Abstract 18319: Virtual Mitral Valve Repair for Improved Pre-surgical Planning: Quantitative Evaluation of Neochordoplasty versus Leaflet Resection
Background: Neochordoplasty and/or leaflet resection are reliable and reproducible mitral valve (MV) repair techniques for the treatment of chordal rupture with severe mitral regurgitation (MR). We developed a novel computational evaluation strategy to determine the biomechanical and physiologic characteristics of MV dynamics prior to and following potential MV repair techniques to optimize surgical planning for neochordoplasty or leaflet resection.
Methods: Virtual MV models from patients with P2 chordal rupture and severe MR were created using 3D echocardiographic data (N=5). Virtual neochordoplasty was designed by adding six neochordae between the papillary muscles and the P2 scallop. Virtual resection was performed by removing a pre-defined quadrangular shaped leaflet portion in the P2 scallop and merging the excised leaflet edges. Computational simulations of MV function (pre- and post-repair) were performed using dynamic finite element methods. Coaptation lengths and leaflet stress distributions were evaluated.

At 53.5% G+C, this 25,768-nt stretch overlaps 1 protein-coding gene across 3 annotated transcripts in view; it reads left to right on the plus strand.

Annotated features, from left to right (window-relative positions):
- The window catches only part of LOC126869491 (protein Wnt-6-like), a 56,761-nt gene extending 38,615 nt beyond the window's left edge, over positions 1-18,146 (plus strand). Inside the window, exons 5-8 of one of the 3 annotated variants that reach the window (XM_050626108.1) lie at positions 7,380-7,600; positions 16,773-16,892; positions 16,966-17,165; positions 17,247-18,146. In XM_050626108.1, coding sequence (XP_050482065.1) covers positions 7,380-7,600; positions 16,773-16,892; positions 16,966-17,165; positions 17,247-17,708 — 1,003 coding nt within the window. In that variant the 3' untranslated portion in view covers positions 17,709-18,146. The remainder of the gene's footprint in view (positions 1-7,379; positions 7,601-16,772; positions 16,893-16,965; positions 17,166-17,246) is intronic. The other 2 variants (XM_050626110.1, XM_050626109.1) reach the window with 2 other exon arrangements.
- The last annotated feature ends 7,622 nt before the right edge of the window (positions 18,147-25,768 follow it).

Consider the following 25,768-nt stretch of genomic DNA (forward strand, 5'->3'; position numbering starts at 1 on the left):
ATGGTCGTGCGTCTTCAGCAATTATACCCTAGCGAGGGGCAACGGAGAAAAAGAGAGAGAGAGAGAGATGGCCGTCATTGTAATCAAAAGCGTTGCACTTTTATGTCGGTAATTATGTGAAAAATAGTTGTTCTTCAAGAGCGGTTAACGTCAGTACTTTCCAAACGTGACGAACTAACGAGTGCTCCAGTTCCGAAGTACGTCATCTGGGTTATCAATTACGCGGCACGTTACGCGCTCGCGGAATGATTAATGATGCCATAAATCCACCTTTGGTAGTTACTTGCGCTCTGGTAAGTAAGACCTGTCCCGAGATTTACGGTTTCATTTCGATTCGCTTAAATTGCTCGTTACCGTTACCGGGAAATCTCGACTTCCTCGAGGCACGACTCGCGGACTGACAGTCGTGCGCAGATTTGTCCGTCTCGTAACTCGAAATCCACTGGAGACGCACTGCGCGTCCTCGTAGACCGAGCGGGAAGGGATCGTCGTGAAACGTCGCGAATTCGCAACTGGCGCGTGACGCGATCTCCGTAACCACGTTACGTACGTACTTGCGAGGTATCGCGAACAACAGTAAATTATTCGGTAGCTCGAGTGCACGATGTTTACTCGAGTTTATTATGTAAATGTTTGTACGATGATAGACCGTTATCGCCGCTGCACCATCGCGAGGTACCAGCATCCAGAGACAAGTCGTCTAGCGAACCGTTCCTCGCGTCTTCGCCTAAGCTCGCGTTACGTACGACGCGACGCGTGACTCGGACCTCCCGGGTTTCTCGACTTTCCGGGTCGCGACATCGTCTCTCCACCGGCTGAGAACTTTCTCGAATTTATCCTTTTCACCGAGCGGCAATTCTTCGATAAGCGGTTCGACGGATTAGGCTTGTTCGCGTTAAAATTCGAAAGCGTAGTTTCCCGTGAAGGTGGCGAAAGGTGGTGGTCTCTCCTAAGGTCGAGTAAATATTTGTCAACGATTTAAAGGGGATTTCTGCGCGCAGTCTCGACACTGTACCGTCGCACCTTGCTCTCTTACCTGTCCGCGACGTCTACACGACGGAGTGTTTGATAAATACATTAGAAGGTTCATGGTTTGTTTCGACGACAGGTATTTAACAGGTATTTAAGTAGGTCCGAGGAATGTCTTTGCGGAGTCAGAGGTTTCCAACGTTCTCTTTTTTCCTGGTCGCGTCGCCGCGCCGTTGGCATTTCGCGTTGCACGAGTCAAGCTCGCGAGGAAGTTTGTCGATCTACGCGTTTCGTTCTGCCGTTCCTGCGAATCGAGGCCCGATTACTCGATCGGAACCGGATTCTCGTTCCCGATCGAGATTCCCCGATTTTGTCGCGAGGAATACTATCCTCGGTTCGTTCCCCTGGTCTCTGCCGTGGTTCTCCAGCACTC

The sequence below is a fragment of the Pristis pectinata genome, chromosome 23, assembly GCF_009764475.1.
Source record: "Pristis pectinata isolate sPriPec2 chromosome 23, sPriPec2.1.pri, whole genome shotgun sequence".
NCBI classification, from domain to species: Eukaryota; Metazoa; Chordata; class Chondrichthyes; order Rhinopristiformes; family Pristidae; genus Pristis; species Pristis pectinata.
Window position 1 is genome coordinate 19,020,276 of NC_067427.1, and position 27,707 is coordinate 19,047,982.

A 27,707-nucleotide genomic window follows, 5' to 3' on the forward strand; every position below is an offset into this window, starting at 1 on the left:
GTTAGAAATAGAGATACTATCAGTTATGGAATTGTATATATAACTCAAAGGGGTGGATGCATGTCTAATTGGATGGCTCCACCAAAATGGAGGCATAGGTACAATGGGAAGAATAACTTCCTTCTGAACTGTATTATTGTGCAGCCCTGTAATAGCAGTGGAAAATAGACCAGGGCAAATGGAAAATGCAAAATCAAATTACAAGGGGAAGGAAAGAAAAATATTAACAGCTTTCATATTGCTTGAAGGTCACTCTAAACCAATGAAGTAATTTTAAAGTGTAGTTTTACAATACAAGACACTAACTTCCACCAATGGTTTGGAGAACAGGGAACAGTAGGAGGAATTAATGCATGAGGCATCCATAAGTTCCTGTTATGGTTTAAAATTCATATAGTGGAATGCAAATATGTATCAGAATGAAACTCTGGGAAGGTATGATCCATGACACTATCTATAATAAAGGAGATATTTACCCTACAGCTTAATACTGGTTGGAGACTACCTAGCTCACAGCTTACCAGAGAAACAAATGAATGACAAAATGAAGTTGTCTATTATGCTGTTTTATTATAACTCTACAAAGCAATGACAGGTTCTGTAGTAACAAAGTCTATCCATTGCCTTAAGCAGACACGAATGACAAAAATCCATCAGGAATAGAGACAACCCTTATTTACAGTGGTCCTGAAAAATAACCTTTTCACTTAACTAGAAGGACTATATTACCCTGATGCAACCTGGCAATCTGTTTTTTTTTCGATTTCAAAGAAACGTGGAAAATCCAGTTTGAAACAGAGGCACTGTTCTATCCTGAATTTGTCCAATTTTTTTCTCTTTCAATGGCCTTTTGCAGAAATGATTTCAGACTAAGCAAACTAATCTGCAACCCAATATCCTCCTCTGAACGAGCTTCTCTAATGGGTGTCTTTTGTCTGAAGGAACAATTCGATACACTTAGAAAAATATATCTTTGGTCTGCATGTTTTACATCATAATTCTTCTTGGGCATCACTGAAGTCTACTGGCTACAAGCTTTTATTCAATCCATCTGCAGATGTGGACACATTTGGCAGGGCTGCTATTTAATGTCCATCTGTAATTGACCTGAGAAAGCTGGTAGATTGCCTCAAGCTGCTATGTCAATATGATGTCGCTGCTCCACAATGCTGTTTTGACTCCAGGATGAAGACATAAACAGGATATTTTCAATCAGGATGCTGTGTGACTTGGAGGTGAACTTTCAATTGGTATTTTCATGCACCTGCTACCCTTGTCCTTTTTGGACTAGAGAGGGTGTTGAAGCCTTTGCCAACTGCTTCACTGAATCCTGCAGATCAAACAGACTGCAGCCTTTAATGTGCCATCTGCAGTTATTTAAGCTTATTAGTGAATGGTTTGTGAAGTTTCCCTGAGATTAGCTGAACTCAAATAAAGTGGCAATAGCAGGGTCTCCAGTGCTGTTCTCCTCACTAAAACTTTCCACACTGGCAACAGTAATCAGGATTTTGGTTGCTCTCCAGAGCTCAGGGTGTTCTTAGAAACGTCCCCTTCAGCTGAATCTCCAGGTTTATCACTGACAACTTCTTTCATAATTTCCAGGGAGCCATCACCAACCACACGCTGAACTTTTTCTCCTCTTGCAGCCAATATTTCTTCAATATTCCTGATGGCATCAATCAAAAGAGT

Results: The MVs with P2 chordal rupture demonstrated severe P2 prolapse, leaflet malcoaptation, and large stress concentrations. Both repair techniques markedly reduced posterior leaflet prolapse and restored sufficient leaflet coaptation. Virtual neochordoplasty showed larger coaptation lengths (A2-P2) compared to virtual resection. Excessive stress concentrations in the P2 scallop disappeared and peak stress values decreased by up to 85% following both repair techniques.
Conclusion: We have quantitatively evaluated patient-specific MV function before and after potential MV repair using a novel virtual MV repair protocol. Both virtual neochordoplasty and leaflet resection techniques decreased posterior leaflet prolapse, lessened stress concentration, and restored leaflet coaptation. This virtual simulation strategy has the potential for improved pre-surgical planning to optimize post-repair MV function.
Author Disclosures: A. Choi: None. T.C. Nguyen: None. D.D. McPherson: None. H. Kim: None.
- © 2015 by American Heart Association, Inc.